Using Milner’s money, Breakthrough Listen has bought observing time on three powerful telescopes around the world – the Green Bank Radio Telescope (GBT) in West Virginia, the Lick Observatory's Automated Planet Finder on Mt. Hamilton in California, and the Parkes Radio Telescope in Australia. Just the other day, the first scientific results from this project were announced, and while they came up empty-handed, there is now a great opportunity to perform one of the most extensive SETI searches ever.
“We’re often asked, when will you succeed, how long will it take?” said Drake. “The truth is we do not know, because we have no way of estimating the number of technical civilizations there are out in space that manifest themselves in ways we can detect.”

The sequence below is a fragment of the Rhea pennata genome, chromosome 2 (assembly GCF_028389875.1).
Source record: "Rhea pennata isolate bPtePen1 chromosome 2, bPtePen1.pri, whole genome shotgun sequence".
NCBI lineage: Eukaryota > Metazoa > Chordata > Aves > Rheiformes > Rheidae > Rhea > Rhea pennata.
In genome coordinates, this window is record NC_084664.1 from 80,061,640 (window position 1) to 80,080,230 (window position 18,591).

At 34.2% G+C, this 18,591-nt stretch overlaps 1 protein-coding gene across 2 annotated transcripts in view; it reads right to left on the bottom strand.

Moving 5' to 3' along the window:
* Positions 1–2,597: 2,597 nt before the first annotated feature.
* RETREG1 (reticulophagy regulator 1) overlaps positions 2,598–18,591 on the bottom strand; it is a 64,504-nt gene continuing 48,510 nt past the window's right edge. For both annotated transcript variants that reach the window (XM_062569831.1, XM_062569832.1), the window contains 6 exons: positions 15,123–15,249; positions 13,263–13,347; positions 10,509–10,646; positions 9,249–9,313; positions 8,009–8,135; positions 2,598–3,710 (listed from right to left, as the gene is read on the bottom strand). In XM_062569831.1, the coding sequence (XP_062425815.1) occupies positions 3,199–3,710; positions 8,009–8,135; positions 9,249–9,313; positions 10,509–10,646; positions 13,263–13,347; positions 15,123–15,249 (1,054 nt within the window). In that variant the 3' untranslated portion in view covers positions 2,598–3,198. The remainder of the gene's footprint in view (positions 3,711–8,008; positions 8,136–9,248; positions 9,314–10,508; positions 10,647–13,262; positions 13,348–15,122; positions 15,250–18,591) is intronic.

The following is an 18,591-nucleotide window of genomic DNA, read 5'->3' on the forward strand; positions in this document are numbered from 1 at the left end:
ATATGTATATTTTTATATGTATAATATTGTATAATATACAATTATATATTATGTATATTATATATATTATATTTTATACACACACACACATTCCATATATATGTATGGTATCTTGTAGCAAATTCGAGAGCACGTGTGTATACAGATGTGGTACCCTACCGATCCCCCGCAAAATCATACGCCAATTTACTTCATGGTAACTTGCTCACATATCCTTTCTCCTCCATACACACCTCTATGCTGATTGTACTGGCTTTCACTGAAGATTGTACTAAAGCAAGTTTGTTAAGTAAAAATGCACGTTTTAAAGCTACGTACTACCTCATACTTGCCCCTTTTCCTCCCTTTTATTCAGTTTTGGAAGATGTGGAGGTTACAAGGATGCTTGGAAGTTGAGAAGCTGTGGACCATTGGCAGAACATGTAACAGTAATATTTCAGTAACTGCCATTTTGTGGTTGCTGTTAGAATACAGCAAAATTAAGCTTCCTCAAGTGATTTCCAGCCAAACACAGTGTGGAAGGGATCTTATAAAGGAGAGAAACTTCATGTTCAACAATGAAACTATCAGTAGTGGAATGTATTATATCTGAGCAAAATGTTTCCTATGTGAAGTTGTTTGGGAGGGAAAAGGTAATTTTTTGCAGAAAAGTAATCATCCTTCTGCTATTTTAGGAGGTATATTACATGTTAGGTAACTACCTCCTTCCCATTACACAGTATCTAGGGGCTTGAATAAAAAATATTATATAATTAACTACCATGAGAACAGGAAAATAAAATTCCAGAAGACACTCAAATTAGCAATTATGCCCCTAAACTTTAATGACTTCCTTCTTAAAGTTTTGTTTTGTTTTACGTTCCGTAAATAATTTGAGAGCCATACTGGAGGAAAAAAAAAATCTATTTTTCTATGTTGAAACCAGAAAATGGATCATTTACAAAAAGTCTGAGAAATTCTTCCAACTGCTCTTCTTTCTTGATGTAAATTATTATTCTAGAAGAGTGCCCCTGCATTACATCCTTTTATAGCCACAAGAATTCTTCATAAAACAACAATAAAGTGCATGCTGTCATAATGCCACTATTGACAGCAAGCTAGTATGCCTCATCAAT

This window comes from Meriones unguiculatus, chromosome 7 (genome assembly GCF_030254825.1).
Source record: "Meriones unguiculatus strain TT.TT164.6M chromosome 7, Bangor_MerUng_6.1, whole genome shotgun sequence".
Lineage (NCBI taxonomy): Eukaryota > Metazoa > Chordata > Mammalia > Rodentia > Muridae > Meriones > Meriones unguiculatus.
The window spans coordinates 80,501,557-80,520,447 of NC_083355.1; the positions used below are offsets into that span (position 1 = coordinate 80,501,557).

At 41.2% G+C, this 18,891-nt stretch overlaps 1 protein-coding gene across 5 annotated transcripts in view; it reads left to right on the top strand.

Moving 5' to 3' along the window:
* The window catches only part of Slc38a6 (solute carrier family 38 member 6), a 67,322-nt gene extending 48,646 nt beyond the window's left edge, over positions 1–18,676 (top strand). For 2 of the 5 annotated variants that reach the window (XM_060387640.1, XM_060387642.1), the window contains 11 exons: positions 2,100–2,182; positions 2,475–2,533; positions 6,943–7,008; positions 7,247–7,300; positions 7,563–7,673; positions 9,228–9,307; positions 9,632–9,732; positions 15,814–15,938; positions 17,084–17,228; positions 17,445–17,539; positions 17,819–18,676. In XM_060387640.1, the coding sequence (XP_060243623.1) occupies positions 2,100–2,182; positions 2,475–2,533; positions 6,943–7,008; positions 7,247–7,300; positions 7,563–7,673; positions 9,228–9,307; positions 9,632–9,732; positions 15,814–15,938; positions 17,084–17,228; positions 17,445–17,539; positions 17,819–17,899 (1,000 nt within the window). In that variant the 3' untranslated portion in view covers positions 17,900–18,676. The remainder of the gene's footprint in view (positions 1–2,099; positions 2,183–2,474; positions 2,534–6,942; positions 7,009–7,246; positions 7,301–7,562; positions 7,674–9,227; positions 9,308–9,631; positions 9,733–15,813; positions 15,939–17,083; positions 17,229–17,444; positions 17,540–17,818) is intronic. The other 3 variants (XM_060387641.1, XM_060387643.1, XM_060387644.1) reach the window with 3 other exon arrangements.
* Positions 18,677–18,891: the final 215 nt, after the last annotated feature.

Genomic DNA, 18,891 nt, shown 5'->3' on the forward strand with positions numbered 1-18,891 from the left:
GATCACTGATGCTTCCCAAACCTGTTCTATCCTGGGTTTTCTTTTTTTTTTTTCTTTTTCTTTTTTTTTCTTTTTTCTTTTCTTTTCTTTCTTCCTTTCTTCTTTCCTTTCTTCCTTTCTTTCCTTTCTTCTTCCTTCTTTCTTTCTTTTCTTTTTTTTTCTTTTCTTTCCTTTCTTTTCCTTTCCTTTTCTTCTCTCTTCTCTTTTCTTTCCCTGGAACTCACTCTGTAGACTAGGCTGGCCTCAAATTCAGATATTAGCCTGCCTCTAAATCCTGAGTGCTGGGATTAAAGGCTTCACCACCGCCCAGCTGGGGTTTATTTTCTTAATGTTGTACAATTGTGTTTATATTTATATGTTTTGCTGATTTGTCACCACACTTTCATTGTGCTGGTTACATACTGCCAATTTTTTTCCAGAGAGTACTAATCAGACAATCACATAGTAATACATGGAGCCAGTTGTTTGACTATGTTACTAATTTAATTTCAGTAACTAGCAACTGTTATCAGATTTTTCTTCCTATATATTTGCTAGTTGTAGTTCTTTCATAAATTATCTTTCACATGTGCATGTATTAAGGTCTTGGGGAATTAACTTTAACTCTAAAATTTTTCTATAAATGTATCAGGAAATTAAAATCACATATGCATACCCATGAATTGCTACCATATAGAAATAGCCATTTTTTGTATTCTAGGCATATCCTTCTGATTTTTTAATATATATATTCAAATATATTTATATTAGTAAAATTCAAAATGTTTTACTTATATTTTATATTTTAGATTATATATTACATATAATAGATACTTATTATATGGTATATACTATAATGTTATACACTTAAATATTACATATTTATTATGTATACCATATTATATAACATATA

That’s not to say Drake hasn’t tried. In 1961, he devised the famous Drake equation, a formula that he said could predict the expected number of technological civilizations in our galaxy. It hasn’t been devoid of criticism, but it does at least provide a rough guideline for finding intelligent life – and it’s been heavily referenced ever since.
“The equation has stood the test of time, which always kind of surprised me because most equations like that are modified as we learn more,” said Drake. “I get at least one suggestion a week for new factors that should be added to it or something. Some of those are sensible, but all can be subsumed into the existing factors in the equation.”
The Drake equation. University of Rochester
However, Drake noted that the advancement of technology on Earth has made us in particular less detectable. For example, the way television is delivered to people’s homes has changed from old transmitters to low-power transmissions in the form of satellite and fiber optic delivery. As such, this makes us harder to find.